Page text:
“Compelling students to learn how to best use social media through meaningful experience and modeling offers a promising way to foster social media literacy and, ultimately, prepare them for engagement as citizens.”
I see evidence that COT helps with social media literacy, particularly for those students who reported being social media users prior to the exercise (non-users kept an open mind but were unconvinced of the value post-exercise). Following COT, these students reported feeling both more positive about and interested in learning about political issues on social media. Furthermore, they nearly universally left the exercise having expanded their knowledge base, with a new perspective, and having enjoyed a novel way of doing so.
Of course, I do not mean to discount the unfortunate reality that social media is still a major source of misinformation and this poses an increasing threat to the ability to be properly informed and trust sources of information gathered through social media. At the same time, these platforms are also increasingly the primary source for correcting its own inaccuracies. Responsible pedagogy must address this concern. Compelling students to learn how to best use social media through meaningful experience and modeling offers a promising way to foster social media literacy and, ultimately, prepare them for engagement as citizens. As this junior criminology major wrote following our discussion:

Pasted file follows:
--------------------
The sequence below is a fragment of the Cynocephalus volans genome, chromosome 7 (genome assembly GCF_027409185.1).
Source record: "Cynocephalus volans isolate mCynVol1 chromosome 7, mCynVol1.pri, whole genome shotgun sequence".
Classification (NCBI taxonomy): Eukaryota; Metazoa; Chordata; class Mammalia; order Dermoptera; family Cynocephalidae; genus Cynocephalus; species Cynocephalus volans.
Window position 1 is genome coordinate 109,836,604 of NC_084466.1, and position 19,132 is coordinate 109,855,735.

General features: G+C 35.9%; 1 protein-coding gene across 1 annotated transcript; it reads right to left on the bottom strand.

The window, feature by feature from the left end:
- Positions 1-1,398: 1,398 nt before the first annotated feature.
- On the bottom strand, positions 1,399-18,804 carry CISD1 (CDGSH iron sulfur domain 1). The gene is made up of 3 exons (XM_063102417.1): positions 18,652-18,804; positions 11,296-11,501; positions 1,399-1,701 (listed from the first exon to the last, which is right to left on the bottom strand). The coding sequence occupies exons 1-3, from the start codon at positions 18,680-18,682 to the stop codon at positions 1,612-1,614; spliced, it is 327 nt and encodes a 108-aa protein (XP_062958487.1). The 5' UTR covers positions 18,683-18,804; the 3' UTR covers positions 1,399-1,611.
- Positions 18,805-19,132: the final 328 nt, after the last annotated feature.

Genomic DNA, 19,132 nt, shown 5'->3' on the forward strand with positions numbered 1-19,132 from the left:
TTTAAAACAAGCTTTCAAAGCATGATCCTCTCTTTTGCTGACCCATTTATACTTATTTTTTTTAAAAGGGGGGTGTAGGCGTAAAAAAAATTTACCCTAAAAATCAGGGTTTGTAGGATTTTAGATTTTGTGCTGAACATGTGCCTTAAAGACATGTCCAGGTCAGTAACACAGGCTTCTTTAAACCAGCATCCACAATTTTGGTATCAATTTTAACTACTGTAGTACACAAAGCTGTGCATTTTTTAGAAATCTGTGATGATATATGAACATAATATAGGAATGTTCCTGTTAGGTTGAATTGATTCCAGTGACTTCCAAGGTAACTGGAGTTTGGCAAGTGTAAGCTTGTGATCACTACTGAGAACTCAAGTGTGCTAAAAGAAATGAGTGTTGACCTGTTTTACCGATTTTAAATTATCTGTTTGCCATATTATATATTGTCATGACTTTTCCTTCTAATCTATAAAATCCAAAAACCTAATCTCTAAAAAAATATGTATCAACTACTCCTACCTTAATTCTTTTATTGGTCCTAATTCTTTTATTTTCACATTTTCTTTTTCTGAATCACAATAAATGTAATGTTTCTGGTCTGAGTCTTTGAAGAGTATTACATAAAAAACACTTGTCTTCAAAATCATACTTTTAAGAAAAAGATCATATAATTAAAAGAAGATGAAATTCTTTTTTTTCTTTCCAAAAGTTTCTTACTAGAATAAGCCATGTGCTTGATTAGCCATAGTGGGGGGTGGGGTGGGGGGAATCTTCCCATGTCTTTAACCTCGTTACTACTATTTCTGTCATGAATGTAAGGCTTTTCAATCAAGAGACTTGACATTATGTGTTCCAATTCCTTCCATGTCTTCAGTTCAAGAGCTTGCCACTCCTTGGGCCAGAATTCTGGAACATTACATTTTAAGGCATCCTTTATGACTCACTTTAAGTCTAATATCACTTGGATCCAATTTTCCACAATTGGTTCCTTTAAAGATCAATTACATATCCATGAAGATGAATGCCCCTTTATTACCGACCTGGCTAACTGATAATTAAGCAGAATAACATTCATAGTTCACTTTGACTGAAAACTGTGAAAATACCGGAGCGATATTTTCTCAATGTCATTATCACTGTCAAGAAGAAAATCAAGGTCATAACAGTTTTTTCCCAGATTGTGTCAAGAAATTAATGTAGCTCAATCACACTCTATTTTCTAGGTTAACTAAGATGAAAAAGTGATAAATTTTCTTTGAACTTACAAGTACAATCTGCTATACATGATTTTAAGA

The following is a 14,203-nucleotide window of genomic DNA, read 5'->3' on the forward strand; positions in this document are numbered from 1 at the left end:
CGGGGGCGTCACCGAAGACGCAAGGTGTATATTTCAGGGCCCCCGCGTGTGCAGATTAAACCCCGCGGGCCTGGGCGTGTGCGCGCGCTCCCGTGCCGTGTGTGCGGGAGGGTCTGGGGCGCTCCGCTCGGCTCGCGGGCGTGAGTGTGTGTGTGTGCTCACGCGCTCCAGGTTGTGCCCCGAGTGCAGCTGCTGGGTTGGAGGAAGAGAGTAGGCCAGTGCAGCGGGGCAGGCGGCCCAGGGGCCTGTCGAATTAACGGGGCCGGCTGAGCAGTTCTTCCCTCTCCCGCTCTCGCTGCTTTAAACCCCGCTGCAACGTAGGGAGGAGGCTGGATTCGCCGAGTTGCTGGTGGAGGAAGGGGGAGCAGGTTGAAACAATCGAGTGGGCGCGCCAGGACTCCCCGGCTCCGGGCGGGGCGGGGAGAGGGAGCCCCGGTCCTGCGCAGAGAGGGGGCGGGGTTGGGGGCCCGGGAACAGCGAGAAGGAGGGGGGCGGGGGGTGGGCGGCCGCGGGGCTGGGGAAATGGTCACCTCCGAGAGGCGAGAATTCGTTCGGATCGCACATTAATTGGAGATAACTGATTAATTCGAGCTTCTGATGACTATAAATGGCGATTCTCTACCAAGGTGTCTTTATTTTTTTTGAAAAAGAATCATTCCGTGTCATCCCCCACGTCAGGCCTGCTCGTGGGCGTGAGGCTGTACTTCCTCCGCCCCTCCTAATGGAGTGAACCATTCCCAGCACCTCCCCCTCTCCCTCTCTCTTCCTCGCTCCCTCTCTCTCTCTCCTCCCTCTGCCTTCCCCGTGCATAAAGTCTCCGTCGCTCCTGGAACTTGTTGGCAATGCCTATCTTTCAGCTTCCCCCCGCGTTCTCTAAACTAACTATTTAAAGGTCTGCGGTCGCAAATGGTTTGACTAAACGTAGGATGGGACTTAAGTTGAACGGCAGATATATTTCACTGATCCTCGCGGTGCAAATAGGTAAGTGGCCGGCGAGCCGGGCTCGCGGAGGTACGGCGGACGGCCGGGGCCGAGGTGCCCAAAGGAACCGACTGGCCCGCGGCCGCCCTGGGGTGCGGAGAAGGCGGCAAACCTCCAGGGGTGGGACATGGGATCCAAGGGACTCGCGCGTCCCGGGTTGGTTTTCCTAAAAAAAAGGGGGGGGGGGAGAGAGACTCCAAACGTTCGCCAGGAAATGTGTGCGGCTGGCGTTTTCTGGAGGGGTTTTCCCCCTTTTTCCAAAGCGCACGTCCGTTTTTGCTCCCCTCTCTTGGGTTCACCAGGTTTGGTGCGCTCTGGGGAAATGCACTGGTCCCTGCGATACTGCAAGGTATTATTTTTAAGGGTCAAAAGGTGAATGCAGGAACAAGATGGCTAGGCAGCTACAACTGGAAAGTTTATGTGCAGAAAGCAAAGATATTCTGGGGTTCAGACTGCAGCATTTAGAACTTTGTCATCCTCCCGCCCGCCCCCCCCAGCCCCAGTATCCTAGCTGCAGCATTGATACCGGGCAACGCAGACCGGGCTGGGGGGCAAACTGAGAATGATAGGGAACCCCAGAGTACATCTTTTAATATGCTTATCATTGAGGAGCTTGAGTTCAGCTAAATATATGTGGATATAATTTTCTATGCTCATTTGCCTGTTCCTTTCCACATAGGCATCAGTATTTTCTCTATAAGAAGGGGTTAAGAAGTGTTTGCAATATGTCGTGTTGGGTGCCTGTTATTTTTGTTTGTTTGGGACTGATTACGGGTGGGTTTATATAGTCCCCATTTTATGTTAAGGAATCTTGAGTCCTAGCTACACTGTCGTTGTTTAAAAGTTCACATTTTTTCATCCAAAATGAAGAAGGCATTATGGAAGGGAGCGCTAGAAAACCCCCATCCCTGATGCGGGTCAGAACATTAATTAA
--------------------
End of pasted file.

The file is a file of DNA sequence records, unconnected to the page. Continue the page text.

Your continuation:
“I am a person who tends to just avoid politics for the most part. If I see something that interests me, then I will click in and read it just to be in the general know. Other than that I avoid it…. Overall, this class on Twitter session taught me a lot about how to more effectively use Twitter as a positive source of information and how to find reliable information.”